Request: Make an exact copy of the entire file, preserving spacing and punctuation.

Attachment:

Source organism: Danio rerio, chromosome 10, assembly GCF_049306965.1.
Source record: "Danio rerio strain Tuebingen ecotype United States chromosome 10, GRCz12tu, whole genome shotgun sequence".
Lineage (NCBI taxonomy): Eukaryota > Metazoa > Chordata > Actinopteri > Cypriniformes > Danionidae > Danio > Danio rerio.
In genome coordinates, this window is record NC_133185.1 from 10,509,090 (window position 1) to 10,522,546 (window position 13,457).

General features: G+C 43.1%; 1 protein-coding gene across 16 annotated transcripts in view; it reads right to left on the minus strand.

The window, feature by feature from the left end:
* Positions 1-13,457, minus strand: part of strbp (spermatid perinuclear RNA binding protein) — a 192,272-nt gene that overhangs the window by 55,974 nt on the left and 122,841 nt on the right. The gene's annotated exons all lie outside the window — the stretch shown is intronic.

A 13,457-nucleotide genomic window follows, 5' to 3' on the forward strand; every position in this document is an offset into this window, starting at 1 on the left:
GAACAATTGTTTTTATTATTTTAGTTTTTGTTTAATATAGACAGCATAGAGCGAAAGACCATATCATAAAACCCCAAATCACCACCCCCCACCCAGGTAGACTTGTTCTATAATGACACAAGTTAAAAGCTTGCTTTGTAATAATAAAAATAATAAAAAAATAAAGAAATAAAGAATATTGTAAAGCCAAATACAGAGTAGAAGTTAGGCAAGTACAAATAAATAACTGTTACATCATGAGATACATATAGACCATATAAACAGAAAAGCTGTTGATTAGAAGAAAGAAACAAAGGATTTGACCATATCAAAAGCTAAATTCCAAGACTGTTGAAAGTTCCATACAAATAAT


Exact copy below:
Source organism: Danio rerio, chromosome 10, assembly GCF_049306965.1.
Source record: "Danio rerio strain Tuebingen ecotype United States chromosome 10, GRCz12tu, whole genome shotgun sequence".
Lineage (NCBI taxonomy): Eukaryota > Metazoa > Chordata > Actinopteri > Cypriniformes > Danionidae > Danio > Danio rerio.
In genome coordinates, this window is record NC_133185.1 from 10,509,090 (window position 1) to 10,522,546 (window position 13,457).

General features: G+C 43.1%; 1 protein-coding gene across 16 annotated transcripts in view; it reads right to left on the minus strand.

The window, feature by feature from the left end:
* Positions 1-13,457, minus strand: part of strbp (spermatid perinuclear RNA binding protein) — a 192,272-nt gene that overhangs the window by 55,974 nt on the left and 122,841 nt on the right. The gene's annotated exons all lie outside the window — the stretch shown is intronic.

A 13,457-nucleotide genomic window follows, 5' to 3' on the forward strand; every position in this document is an offset into this window, starting at 1 on the left:
GAACAATTGTTTTTATTATTTTAGTTTTTGTTTAATATAGACAGCATAGAGCGAAAGACCATATCATAAAACCCCAAATCACCACCCCCCACCCAGGTAGACTTGTTCTATAATGACACAAGTTAAAAGCTTGCTTTGTAATAATAAAAATAATAAAAAAATAAAGAAATAAAGAATATTGTAAAGCCAAATACAGAGTAGAAGTTAGGCAAGTACAAATAAATAACTGTTACATCATGAGATACATATAGACCATATAAACAGAAAAGCTGTTGATTAGAAGAAAGAAACAAAGGATTTGACCATATCAAAAGCTAAATTCCAAGACTGTTGAAAGTTCCATACAAATAAT